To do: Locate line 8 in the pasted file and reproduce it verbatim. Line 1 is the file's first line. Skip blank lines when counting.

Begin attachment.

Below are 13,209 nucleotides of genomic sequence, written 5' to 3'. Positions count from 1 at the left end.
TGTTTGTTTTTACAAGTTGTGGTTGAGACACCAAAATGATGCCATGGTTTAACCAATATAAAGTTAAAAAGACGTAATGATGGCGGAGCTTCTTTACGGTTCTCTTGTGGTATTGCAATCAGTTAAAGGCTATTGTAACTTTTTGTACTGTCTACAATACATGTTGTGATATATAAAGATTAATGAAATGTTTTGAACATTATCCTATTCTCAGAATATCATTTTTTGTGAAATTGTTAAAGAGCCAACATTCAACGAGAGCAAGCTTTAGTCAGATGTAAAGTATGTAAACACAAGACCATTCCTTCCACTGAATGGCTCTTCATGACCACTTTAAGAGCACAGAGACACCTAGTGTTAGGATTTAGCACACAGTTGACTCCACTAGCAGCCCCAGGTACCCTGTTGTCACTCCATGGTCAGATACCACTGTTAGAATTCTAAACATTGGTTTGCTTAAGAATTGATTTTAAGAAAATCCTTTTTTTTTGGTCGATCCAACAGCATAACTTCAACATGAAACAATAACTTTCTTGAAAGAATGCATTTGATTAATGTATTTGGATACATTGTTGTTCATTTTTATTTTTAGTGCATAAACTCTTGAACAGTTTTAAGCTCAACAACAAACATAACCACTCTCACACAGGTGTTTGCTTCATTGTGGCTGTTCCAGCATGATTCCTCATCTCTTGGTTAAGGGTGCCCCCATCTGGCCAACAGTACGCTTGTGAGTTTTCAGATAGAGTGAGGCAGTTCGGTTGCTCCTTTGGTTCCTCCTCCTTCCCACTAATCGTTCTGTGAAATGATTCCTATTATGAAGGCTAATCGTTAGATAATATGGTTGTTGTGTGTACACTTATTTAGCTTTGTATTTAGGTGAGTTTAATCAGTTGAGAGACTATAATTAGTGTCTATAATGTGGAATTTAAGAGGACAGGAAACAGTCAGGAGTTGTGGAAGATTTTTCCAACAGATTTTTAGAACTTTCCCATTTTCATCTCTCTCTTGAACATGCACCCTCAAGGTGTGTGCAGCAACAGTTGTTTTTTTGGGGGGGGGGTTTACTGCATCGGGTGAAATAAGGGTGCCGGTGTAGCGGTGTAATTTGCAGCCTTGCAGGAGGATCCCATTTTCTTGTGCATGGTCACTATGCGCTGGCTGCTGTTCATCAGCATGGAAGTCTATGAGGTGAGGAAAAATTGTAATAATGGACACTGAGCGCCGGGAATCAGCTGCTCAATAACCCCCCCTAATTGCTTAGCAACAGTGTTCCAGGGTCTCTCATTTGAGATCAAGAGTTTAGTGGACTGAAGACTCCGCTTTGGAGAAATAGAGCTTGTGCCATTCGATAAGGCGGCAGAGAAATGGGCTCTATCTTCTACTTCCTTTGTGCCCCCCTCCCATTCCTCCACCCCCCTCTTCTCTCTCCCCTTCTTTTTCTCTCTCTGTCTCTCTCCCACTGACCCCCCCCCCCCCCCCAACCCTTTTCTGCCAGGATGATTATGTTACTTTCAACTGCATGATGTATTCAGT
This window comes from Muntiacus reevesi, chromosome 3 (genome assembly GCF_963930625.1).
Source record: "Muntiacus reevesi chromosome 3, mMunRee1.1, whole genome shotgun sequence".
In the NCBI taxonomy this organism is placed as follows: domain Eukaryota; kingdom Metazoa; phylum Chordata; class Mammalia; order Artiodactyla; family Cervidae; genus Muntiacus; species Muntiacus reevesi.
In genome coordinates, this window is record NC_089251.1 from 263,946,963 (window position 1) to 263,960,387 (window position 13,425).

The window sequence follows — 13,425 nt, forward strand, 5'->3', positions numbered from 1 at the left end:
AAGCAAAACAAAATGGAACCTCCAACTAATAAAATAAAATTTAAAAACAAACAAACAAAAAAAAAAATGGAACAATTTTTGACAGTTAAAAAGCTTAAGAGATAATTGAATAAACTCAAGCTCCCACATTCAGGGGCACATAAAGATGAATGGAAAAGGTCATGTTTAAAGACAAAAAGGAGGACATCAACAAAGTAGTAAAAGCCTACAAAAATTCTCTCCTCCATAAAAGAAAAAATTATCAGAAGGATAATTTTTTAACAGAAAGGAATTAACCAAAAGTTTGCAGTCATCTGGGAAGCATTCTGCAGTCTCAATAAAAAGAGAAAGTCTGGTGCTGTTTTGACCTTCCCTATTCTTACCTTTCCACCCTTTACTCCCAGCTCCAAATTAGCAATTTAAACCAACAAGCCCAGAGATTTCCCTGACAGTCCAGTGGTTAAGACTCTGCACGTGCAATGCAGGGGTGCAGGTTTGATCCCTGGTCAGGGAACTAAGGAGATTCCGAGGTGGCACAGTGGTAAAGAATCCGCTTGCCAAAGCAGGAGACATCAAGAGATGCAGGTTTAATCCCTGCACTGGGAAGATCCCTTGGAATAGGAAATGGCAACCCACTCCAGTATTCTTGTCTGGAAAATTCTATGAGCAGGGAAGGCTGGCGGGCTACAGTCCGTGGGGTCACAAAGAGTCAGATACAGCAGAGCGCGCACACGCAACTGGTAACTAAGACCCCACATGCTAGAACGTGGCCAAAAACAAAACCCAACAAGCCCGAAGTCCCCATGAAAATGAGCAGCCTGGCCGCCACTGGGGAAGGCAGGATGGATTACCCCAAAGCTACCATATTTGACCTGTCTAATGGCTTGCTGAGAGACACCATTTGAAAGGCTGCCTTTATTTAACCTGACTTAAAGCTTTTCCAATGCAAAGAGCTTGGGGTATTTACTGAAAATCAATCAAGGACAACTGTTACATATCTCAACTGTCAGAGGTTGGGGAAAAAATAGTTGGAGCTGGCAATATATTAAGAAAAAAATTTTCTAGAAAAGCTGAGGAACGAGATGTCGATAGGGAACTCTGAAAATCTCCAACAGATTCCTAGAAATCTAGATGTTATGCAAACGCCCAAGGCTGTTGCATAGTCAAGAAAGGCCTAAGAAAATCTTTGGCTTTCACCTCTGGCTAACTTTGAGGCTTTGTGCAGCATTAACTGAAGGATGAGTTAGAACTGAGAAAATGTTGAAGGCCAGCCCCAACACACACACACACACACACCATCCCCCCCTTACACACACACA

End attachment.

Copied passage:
AAGCAAAACAAAATGGAACCTCCAACTAATAAAATAAAATTTAAAAACAAACAAACAAAAAAAAAAATGGAACAATTTTTGACAGTTAAAAAGCTTAAGAGATAATTGAATAAACTCAAGCTCCCACATTCAGGGGCACATAAAGATGAATGGAAAAGGTCATGTTTAAAGACAAAAAGGAGGACATCAACAAAGTAGTAAAAGCCTACAAAAATTCTCTCCTCCATAAAAGAAAAAATTATCAGAAGGATAATTTTTTAACAGAAAGGAATTAACCAAAAGTTTGCAGTCATCTGGGAAGCATTCTGCAGTCTCAATAAAAAGAGAAAGTCTGGTGCTGTTTTGACCTTCCCTATTCTTACCTTTCCACCCTTTACTCCCAGCTCCAAATTAGCAATTTAAACCAACAAGCCCAGAGATTTCCCTGACAGTCCAGTGGTTAAGACTCTGCACGTGCAATGCAGGGGTGCAGGTTTGATCCCTGGTCAGGGAACTAAGGAGATTCCGAGGTGGCACAGTGGTAAAGAATCCGCTTGCCAAAGCAGGAGACATCAAGAGATGCAGGTTTAATCCCTGCACTGGGAAGATCCCTTGGAATAGGAAATGGCAACCCACTCCAGTATTCTTGTCTGGAAAATTCTATGAGCAGGGAAGGCTGGCGGGCTACAGTCCGTGGGGTCACAAAGAGTCAGATACAGCAGAGCGCGCACACGCAACTGGTAACTAAGACCCCACATGCTAGAACGTGGCCAAAAACAAAACCCAACAAGCCCGAAGTCCCCATGAAAATGAGCAGCCTGGCCGCCACTGGGGAAGGCAGGATGGATTACCCCAAAGCTACCATATTTGACCTGTCTAATGGCTTGCTGAGAGACACCATTTGAAAGGCTGCCTTTATTTAACCTGACTTAAAGCTTTTCCAATGCAAAGAGCTTGGGGTATTTACTGAAAATCAATCAAGGACAACTGTTACATATCTCAACTGTCAGAGGTTGGGGAAAAAATAGTTGGAGCTGGCAATATATTAAGAAAAAAATTTTCTAGAAAAGCTGAGGAACGAGATGTCGATAGGGAACTCTGAAAATCTCCAACAGATTCCTAGAAATCTAGATGTTATGCAAACGCCCAAGGCTGTTGCATAGTCAAGAAAGGCCTAAGAAAATCTTTGGCTTTCACCTCTGGCTAACTTTGAGGCTTTGTGCAGCATTAACTGAAGGATGAGTTAGAACTGAGAAAATGTTGAAGGCCAGCCCCAACACACACACACACACACACCATCCCCCCCTTACACACACACA